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Young Star Helps Astronomers Solve Stellar Mystery

June 27, 2017 by  
Filed under Around The Net

Astronomers using the powerful Atacama Large Millimeter/submillimeter Array (ALMA) in Chile have precisely measured the rotating fountains of gas flowing out from a massive newborn star, revealing the complex interplay between the star’s magnetism and centrifugal forces.

Astronomers are still puzzled by the way massive stars form in interstellar space, the new study’s researchers said in a statement. When a massive rotating cloud of gas collapses under gravity, stellar fusion becomes possible, and a baby star is born. As angular momentum is conserved while the cloud shrinks, the resulting baby star should be spinning very fast, according to the laws of physics. 

To get a better idea of the conservation of angular (or rotational) momentum, imagine a spinning ice-skater. As ice-skaters spin with their arms outstretched, they spin slowly; when they bring their arms close to their bodies, they spin faster. Physics dictates that this concept should hold true for a shrinking cloud of star-forming gas: As it shrinks, it should spin faster.

But astronomers have found that stars in our galaxy spin much more slowly than the laws of physics predict they should. Therefore, there must be some mechanism that’s dissipating angular momentum from stars soon after they are born, the researchers said.

In the new work, published online June 12 in the journal Nature Astronomy, astronomers observed a massive newborn star called Orion KL Source I in the Orion Nebula and used ALMA to reveal the rotation of its powerful stellar winds. 

“We have clearly imaged the rotation of the outflow,” Tomoya Hirota, an assistant professor at the National Astronomical Observatory of Japan (NAOJ) and SOKENDAI (the Graduate University for Advanced Studies) and lead author on the paper, said in the statement. “In addition, the result gives us important insight into the launching mechanism of the outflow.”

Hirota’s team noticed that the outflow of stellar gases is rotating in the same direction as the star and that it emanates from Source I’s hot gas disk, and not from the star itself. This finding agrees with a theoretical “magnetocentrifugal disk wind model,” the researchers said.

In this model, gas is ejected from the rotating disk and is forced to move outward. Like a spinning lawn sprinkler, propelled by centrifugal forces, the water spirals outward, away from the sprinkler head, siphoning some of the star’s angular momentum. But in the case of this star, the spinning gases leaving the disk are also directed up and down along magnetic-field lines to create the spinning outflows that ALMA has detected. And the researchers believe that these flows are dissipating rotational energy from the baby star, slowing down its rotation, and therefore possibly explaining why stars in our galaxy rotate more slowly than expected.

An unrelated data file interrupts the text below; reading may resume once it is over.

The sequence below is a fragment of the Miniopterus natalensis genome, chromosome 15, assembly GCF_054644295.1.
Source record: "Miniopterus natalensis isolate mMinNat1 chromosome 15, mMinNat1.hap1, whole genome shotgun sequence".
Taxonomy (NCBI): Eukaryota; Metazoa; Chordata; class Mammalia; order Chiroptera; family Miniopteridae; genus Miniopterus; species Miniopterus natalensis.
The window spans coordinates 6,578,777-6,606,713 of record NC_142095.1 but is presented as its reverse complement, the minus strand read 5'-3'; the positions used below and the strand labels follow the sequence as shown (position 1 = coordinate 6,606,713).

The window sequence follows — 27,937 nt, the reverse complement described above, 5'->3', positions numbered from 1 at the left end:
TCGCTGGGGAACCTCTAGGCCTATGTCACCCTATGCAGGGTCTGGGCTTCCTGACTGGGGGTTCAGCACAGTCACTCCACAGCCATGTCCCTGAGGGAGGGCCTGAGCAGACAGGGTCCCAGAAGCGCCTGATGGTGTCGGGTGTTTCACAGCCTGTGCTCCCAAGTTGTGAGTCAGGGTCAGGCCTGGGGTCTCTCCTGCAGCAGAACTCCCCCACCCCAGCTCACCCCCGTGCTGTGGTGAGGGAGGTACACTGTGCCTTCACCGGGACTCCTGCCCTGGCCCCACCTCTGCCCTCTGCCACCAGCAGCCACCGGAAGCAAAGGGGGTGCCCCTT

“In addition to high sensitivity and fidelity, high resolution submillimeter-wave observation is essential to our study, which ALMA made possible for the first time,” Hirota said. “Submillimeter waves are a unique diagnostic tool for the dense innermost region of the outflow, and at that exact place, we detected the rotation.

“ALMA’s resolution will become even higher in the future,” Hirota added. “We would like to observe other objects, to improve our understanding of the launching mechanism of outflows and the formation scenario of massive stars with the assistance of theoretical research.”

Courtesy-Space

Amazon Files Patent For ‘Drone Towers’ Delivery Facility

June 26, 2017 by  
Filed under Around The Net

One can argue that Amazon has some lofty ideas for drone delivery.

The e-commerce giant has filed a patent application for a “multi-level fulfillment center” that would allow drones to deliver packages in urban areas. Basically, it sounds like a giant robot-powered tower that would make it easy for drones to zip in and out as they deliver packages around a city.

There’s a “growing need and desire to locate fulfillment centers within cities, such as in downtown districts and densely populated parts of the cities,” Amazon says in the patent application, published Thursday by the US Patent and Trademark Office along with several other drone-related applications by the company.

The other patent applications, which were earlier spotted by The Mercury News, cover things like drone performance and noise control. Amazon didn’t immediately respond to a request for comment.

Of course, patents are no guarantee this drone tower will become a reality, but Amazon’s been pursuing drone deliveries in recent years. In March, the company’s drone delivery arm, Amazon Prime Air, shipped its first package out in public in the US. Amazon, UPS, Google and others are also developing drone delivery tech in hopes of bringing shipments to customers more quickly and cheaply.

Nissan-Renault Planning Driverless Ride-hailing Service

June 23, 2017 by  
Filed under Around The Net

The Nissan Motor Co Ltd and Renault SA alliance plan to launch driverless ride-hailing and ride-sharing services in coming years, as the car makers place their focus beyond making and selling cars to survive an industry being quickly transformed by new services.